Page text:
Running into limitations with my e-bike, what direction would you go with a custom build?


New member
Local time
4:01 PM
Oct 25, 2022
Long story short I've got a ride1up limited that I've had for 6 months and put over 1500 miles on, and it is great as a commuter bike and for smooth easy trails, but I want something more suitable for actual mountain biking trails to have ready for next spring. I have burned out a couple controllers and motor cables on the limited because the wiring and controller are very undersized for what the motor can do in my opinion and has basically zero ventilation being inside the frame. I can't resist going up steep trails and this bike isn't meant for it, I could get a different higher-powered controller and mount it in my rack bag and probably solve the overheating problem but I do want to go full suspension, hence my seeking advice here.

I am leaning towards converting a circa 2010 Giant anthem full suspension 26-in bike to a rear hub motor with much more power than my current bike. Having only used one mid drive bike before but having a lot of experience with a rear hub, here's my dilemma that you guys can answer. I like to cruise with throttle only from a stop to full speed very often, am I correct that with the mid drive I would have to rev up through all of my gears to get to my top speed like on a motorcycle? Since I will want to use this bike for commuting as well as mountain biking trails, I don't want to have to be shifting gears that much when cruising around and not needing maximum torque for steep uphill sections. Let me know if I'm way off base here? I'm at the point where I haven't invested anything so I'm open to ideas.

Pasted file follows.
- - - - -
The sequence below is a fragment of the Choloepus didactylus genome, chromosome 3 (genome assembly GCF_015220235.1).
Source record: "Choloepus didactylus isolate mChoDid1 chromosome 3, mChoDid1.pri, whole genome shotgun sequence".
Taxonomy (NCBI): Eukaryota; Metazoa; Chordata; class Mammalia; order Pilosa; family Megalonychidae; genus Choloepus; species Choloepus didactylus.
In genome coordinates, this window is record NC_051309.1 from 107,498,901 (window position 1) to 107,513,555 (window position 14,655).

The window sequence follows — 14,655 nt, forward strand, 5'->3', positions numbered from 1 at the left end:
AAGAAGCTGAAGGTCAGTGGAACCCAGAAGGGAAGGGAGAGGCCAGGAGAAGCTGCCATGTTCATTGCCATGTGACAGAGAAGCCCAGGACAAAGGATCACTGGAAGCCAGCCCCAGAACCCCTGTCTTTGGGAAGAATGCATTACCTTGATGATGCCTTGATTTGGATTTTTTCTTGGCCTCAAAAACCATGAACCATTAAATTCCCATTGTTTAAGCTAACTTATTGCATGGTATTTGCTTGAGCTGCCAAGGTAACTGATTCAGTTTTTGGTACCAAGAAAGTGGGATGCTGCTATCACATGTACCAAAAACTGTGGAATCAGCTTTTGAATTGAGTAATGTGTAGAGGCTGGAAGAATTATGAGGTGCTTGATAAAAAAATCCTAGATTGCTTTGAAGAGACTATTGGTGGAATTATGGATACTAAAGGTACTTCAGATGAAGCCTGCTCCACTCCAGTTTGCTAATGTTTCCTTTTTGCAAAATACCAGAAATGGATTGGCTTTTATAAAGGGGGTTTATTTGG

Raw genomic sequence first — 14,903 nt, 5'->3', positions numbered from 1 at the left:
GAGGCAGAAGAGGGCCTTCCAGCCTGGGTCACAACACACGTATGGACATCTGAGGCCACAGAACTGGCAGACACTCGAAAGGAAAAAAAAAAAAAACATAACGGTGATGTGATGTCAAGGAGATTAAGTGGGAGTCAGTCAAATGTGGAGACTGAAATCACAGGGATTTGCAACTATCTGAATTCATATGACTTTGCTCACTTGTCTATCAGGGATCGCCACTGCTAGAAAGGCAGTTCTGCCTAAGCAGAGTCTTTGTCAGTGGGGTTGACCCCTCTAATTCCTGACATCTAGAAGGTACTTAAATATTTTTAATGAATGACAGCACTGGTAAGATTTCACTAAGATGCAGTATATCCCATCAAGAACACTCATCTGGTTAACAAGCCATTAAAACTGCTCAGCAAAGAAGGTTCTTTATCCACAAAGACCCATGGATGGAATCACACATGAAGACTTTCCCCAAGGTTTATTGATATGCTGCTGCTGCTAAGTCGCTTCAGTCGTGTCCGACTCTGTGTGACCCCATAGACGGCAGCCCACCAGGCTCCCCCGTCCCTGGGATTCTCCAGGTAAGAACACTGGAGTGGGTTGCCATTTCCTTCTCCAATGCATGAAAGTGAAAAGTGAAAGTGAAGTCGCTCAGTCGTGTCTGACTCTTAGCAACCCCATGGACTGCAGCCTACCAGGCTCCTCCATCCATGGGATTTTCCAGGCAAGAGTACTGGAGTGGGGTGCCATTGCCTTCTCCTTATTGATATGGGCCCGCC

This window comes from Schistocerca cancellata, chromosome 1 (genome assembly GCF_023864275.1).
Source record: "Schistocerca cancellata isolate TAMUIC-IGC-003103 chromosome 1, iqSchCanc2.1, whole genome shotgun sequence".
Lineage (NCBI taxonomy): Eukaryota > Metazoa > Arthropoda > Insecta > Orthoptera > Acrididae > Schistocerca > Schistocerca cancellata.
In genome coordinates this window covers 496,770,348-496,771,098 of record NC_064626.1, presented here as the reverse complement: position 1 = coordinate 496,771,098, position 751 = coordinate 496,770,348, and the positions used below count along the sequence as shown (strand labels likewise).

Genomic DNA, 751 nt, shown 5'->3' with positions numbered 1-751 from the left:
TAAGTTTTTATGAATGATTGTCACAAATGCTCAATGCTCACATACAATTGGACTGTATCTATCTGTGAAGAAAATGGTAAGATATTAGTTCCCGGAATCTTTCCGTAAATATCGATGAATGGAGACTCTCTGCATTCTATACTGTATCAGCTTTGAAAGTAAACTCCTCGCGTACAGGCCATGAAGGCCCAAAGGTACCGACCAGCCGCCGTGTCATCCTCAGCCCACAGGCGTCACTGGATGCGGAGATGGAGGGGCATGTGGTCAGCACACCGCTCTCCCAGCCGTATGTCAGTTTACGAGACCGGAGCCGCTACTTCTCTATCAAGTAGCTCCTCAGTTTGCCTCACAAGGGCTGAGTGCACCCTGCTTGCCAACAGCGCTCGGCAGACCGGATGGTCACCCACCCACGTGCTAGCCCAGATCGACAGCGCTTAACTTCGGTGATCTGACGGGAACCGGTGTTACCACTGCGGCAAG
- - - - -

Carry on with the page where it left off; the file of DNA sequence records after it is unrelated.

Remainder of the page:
For those that have done rear hub high powered full suspension mountain bike builds, do you recommend a lower wattage geared hub motor in the 1500 watt range, or one of the 2000w or 3000w larger direct drive hub motors? I understand the torque will be way lower on the direct drive but not sure if the higher wattage bursts overcome that, versus having all that weight compared to a smaller motor. Basically I'm wondering where the sweet spot is so the bike doesn't weigh too much and other considerations.

Right now my flat ground speeds max out at 31 or 32, and I can get up the trails I want for about a couple miles before things overheat too much to start doing damage. I want to improve on this plus have full suspension, and be overpowered to the point where I can run things at lower settings and not worry about burning out and still have more in the tank to crank it up if I just want to have some fun. The limited is so fun but I guess I'm hooked at this point and want more!

With your experience and trial and error building which direction would you go? Let me know what other details would help.
If you have not yet purchased the hub motor, and want a EMTB full suspension bike for trails/Enduro, then you should consider the MId drives available. The BBSHD is just one of many mid-drives out there that perform well. They are easily adaptable to most existing frames, the only issue is to decide on the mounting location and size of the battery you intend to install on your frame. Mid drives give you the additional power range from the gear ratios of your chain ring and cassette, where as hub drives are fixed and your pedal input is ALL you